By Terrance Turner
Oct. 11, 2020 (Updated Nov. 20, 2020)
The Los Angeles Lakers have won the NBA Championship. The Lakers won Game 6 after a commanding performance, defeating the Miami Heat 106-93. This is the 17th championship for the franchise (tied for the most all-time). The team reacted with jubilance to the win, with player J.R. Smith shedding his shirt and celebrating with teammates:
The team led consistently throughout the game’s fourth quarter, leading by over 20 points. They led by as much as 30 points during the first half, according to ESPN. It was a major bounce back after a disappointing loss in the Game 5, and it capped a memorable and hard-fought series. LeBron James won NBA Finals MVP after rallying the Lakers to win the final series 4-2. James logged a triple-double — 28 points, 14 rebounds, and 10 assists, per ESPN — to help power the Lakers past a scrappy, challenging Miami Heat.
LeBron James is the first player ever to win a championship with three different teams.
James won back-to-back rings with the Miami Heat in 2012 and 2013. The next year, he returned to his hometown team, the Cleveland Cavaliers. The move drew much attention, given James’s highly publicized (and sharply criticized) decision to leave the Cavaliers in 2010. But after winning back-to-back championships in Miami, James came back home. And in the 2016 NBA Finals, he powered the Cavs back from a 3-1 deficit to defeat the Warriors. The Golden State Warriors were a “superteam” — a juggernaut that had won 73 games (!!!) in the regular season. But James and Cavs somehow prevailed, winning the NBA Championship. It was Cleveland’s first pro sports title since 1964. It was James’ third ring. This is his fourth.
But this time was different.
The championship has a different impact this year, for many reasons. But a major reason that this win means so much is because of the Lakers’ all-time leading scorer. In a chaotic, grueling year that saw the heartbreaking loss of Lakers legend Kobe Bryant, the Lakers winning the title was the only appropriate way for this NBA season to end.
“I can not let him down,” Lakers player Anthony Davis said of Bryant, to whom he was close. The Lakers dedicated the O’Brien Trophy to Bryant, who perished along with his daughter in a helicopter crash in January. After a tragic, difficult year for Lakers fans, the win is a much-needed balm. But it also was a rebound for the Lakers after missing the playoffs last season. In his postgame interview, James stated that “the organization want their respect, Laker Nation want their respect — and I want my damn respect, too.”
The win has added significance because of the context of this remarkable year. The team played three months in “the bubble” — a sprawling Disney complex in Orlando, Florida — because of the coronavirus. (Nobody was allowed to leave the area; there was regular testing for COVID-19.) The NBA Finals came after a historic boycott: the players all sat out their games in response to the near-fatal shooting of Jacob Blake. It was a year marked by active protests by NBA players after the deaths of George Floyd, Ahmaud Arbery, and Breonna Taylor. James was particularly vocal about the treatment of Black people and the fear they experience:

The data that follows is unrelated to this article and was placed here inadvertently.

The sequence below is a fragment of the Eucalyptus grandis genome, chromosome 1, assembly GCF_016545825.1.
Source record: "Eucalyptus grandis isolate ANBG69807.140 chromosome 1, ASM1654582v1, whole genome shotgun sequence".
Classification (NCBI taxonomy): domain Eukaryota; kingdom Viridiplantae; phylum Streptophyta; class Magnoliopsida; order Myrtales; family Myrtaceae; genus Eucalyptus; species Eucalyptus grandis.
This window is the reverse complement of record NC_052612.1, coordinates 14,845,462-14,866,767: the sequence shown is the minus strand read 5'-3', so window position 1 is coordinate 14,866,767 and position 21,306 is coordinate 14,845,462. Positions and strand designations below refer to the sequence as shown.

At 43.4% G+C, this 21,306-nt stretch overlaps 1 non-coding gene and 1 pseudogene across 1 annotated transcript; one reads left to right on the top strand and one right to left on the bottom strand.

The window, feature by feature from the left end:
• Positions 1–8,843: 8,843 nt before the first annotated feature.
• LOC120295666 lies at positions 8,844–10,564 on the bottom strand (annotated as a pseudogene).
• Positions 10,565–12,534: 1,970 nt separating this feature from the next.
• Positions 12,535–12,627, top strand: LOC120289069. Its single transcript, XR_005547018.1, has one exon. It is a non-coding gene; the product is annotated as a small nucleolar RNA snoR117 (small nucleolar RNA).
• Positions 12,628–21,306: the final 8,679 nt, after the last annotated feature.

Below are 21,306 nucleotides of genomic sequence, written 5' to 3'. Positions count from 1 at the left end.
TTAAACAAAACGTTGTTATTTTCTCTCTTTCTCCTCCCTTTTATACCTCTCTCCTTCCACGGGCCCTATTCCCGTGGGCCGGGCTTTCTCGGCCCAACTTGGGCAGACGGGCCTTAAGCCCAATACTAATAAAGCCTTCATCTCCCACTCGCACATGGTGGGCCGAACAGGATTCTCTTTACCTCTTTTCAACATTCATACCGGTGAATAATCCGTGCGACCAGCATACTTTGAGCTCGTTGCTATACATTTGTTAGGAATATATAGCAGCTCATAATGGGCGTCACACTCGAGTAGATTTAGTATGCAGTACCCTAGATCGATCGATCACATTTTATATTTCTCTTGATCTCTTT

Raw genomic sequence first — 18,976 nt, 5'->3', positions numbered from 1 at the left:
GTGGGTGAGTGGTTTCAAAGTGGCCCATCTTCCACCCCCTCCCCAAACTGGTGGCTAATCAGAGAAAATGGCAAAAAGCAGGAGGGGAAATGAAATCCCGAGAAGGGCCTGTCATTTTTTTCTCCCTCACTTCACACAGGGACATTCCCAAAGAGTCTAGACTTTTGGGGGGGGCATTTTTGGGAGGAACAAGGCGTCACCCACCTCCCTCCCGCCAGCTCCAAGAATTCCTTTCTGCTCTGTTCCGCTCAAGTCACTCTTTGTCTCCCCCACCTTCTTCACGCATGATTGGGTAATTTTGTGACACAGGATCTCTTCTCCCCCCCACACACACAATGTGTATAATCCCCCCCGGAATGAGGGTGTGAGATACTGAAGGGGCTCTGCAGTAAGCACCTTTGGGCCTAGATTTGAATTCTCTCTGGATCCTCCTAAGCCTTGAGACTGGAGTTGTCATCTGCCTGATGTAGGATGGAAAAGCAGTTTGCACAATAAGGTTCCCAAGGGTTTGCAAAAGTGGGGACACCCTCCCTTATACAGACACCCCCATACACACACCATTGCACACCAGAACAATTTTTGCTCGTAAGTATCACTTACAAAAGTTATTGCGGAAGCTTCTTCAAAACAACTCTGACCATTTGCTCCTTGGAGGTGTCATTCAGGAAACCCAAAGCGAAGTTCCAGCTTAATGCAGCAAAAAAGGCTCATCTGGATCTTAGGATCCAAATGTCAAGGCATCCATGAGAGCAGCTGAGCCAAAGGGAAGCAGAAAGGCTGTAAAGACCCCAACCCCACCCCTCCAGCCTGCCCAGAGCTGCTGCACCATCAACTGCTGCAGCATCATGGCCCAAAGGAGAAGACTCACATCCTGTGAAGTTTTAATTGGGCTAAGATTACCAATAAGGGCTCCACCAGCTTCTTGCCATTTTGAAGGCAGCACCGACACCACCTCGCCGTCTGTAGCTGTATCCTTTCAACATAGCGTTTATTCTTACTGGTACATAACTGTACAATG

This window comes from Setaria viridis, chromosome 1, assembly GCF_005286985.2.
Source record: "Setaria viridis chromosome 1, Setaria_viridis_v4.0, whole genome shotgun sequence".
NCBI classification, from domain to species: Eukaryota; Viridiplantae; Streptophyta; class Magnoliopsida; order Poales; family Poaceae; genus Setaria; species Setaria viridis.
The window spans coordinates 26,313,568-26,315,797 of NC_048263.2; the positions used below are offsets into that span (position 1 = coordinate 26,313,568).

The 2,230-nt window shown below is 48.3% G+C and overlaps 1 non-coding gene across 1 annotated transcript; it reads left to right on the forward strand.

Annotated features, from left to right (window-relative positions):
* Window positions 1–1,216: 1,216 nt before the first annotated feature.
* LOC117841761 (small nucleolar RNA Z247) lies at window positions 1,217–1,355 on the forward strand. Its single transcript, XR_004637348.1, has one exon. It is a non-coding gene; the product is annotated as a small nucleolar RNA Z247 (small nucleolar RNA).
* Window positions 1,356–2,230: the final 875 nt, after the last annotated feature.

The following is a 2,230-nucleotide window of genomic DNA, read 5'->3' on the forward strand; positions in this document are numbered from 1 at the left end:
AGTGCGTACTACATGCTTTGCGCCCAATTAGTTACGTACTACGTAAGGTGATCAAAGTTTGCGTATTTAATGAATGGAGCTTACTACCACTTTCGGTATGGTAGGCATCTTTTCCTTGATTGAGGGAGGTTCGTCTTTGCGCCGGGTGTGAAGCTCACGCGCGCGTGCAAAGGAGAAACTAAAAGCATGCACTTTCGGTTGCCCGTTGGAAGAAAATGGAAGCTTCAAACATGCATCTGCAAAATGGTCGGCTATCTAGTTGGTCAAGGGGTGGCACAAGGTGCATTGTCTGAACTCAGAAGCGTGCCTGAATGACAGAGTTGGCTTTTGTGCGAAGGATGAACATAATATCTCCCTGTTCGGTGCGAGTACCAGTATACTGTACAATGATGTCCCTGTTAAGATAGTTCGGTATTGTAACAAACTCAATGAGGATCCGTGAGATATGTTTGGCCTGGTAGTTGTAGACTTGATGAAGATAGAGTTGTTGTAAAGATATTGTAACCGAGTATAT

The Lakers had hoped to win wearing Bryant’s “Black Mamba” jerseys, but lost Game 5 after taking a 3-1 lead in the NBA Finals. Davis told a reporter later that the loss motivated them to play even harder: “It made us come out even more aggressive, even more powerful,” Davis said. This is Anthony Davis’ first NBA Championship. It is also the first NBA championship for 35-year-old Lakers center Dwight Howard. After 16 years in the league, this is Howard’s first NBA ring. He grew emotional after the win. “Don’t ever give up on your dreams,” he urged his followers. “I swear to God, don’t never give up on yourself.”
UPDATE: Dwight Howard has agreed to a one-year, $2.6 million deal with the Philadelphia 76ers, according to ESPN. Howard’s agent confirmed the news to the network. This is a surprising development, given that just hours ago Howard indicated he would be staying in L.A:
According to Yahoo! Sports’ Chris Haynes, Howard was under the impression that he had a $3 million offer from the Lakers. But Haynes quoted sources within the organization that said the offer was merely a “deal concept”. Haynes wrote: “Lakers management informed Howard’s agent that they had to consult with team ownership and seek approval before making an official offer, sources said. Howard waited for nearly an hour without hearing back, sources said.” Meanwhile, the 76ers were aggressively courting Howard and managed to sign him when no Lakers offer arose. Significantly, the 76er’s new head of basketball operations is Daryl Morey, who was general manager of the Houston Rockets when Howard signed with them. (Howard played for the Rockets from 2013-2016.)
Meanwhile, the Lakers just agreed to a two-year deal with center/power forward Montrezl Harrell. The deal is worth $19 million, according to CBS Sports. Harrell was previously on the Los Angeles Clippers, where he logged a career-high 19.6 points per game last season. In September, he was voted NBA Sixth Man of the Year (awarded to a player who did outstanding work as a substitute). Interestingly, Harrell also played for the Rockets during the 2015 and 2016 seasons before being traded to the Clippers.